How much Iron do we need?
Some resources have stated that 30-40% of children and pregnant women in industrialized countries are iron deficient. This percentage is much lower for younger babies but it is still estimated that as many as ¼ of infants worldwide experience iron deficiency anemia in some way resulting from a diet lacking in iron.
How much iron does your family need?
* Adequate Intake (AI
Sources of Iron
As with many minerals one of the best ways to increase iron levels is through our diet. Here is a great list by the Dietitians of Canada website of foods that you can include in your family’s diet to increase iron intake!
Other ways to increase our iron intake is through supplements that are supervised by your health care provider.
Increasing your vitamin C intake can also help increase iron levels in the body as Vitamin C helps the body to absorb iron.
It really is amazing how many factors impact sleep. As mentioned above I like to look at all different things to see if there are little changes I can make to improve sleep and I feel that insuring my family is reaching the right nutrient intake is one way I can do this. I have shared this article for information purposes only as it has sparked interest in me. I think that having information under our parent belt can help us make the best choices for our family!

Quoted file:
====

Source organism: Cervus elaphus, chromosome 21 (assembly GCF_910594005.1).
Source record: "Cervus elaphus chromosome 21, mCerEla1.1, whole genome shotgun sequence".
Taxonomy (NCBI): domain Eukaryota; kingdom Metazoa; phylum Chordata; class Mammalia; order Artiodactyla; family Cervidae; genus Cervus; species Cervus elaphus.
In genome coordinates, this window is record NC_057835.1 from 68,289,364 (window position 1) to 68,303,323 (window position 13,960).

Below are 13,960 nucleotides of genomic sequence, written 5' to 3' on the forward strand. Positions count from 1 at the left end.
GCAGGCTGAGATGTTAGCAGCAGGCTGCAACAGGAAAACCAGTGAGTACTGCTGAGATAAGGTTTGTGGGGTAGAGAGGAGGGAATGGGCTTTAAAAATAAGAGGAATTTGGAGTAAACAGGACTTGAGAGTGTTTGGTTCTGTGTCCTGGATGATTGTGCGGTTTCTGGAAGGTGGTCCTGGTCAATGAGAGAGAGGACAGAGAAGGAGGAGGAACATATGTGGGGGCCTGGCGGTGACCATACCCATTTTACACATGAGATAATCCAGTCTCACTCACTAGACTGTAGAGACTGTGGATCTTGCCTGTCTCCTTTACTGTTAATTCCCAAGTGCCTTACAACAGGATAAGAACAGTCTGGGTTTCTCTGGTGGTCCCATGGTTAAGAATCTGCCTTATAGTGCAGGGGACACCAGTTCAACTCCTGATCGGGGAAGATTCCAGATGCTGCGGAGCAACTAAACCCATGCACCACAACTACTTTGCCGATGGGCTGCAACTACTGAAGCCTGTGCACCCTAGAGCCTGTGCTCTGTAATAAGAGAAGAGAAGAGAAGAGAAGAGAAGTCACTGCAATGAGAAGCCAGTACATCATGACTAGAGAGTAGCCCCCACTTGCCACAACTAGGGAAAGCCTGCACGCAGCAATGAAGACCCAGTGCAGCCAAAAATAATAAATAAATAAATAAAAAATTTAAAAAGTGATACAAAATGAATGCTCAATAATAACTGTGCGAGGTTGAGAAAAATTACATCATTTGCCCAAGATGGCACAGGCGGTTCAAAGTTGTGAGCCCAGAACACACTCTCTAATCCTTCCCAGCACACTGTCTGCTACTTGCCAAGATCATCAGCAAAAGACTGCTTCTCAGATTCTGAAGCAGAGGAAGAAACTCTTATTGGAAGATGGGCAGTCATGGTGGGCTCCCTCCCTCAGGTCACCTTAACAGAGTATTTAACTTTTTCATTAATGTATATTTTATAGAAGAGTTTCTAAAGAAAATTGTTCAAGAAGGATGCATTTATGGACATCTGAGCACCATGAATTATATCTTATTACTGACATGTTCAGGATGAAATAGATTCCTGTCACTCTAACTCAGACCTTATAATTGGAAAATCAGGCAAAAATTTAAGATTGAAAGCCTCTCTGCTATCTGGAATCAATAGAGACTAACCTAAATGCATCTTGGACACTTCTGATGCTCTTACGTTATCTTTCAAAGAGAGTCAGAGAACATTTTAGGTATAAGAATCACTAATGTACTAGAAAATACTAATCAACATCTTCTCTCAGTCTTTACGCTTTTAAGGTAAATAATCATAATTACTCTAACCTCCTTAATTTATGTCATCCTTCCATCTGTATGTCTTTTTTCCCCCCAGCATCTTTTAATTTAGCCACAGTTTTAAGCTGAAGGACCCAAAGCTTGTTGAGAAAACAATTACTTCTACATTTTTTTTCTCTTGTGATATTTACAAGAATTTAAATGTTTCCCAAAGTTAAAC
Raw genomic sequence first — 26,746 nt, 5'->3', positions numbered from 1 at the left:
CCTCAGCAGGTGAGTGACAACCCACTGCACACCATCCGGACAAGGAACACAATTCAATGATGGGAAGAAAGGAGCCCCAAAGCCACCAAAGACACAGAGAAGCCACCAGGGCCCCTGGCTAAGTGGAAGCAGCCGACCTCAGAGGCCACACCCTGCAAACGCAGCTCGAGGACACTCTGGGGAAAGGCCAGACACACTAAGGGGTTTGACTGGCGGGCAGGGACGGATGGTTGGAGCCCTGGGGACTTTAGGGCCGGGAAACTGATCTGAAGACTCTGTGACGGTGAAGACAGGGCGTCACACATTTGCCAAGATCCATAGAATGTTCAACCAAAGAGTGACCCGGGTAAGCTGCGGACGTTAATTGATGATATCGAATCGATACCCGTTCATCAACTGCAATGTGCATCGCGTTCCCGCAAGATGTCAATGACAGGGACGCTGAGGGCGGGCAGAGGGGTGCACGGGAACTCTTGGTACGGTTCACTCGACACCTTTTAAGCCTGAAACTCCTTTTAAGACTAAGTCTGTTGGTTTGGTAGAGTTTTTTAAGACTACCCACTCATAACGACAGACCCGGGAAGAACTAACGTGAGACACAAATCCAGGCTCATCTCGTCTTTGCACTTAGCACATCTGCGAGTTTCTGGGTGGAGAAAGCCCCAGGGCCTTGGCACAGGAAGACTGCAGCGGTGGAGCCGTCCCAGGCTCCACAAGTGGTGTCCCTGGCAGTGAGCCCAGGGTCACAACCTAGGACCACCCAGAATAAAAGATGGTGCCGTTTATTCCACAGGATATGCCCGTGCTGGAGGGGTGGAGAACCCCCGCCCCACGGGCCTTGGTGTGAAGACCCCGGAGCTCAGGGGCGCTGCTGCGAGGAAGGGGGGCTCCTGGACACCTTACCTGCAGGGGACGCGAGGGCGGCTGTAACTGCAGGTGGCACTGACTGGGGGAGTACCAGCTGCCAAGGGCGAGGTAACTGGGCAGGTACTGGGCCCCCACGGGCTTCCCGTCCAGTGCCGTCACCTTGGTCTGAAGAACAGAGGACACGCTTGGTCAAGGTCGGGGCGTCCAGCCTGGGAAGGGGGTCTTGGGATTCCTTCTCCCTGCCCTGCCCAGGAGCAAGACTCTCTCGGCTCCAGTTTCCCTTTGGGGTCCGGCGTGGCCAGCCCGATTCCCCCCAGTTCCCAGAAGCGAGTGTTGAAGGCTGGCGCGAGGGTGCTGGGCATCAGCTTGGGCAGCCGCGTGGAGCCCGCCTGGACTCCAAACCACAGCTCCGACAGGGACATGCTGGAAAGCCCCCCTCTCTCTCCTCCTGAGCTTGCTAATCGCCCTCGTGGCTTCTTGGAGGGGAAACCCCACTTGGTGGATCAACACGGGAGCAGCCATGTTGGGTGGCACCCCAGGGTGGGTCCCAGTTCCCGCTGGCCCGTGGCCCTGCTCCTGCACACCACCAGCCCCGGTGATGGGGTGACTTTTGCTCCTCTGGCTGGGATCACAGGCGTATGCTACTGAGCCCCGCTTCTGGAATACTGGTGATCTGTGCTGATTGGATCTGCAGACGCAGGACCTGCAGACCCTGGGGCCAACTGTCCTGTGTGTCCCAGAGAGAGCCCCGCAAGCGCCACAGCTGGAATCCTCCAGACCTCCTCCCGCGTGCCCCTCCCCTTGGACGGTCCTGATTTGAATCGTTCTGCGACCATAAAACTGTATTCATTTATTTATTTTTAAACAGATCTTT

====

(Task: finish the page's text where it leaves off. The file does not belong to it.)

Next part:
Although nutrition is a very important factor of sleep it is also important to know that this is only 1 factor. Having other healthy sleep foundations in place such as positive routines, an appropriate room environment and healthy schedules and sleep associations will all work together to encourage optimal sleep.
If you feel that your little one might be short on either of these minerals then I would recommend to look a little further into each one and talk to your health care provider before starting any supplements or additives.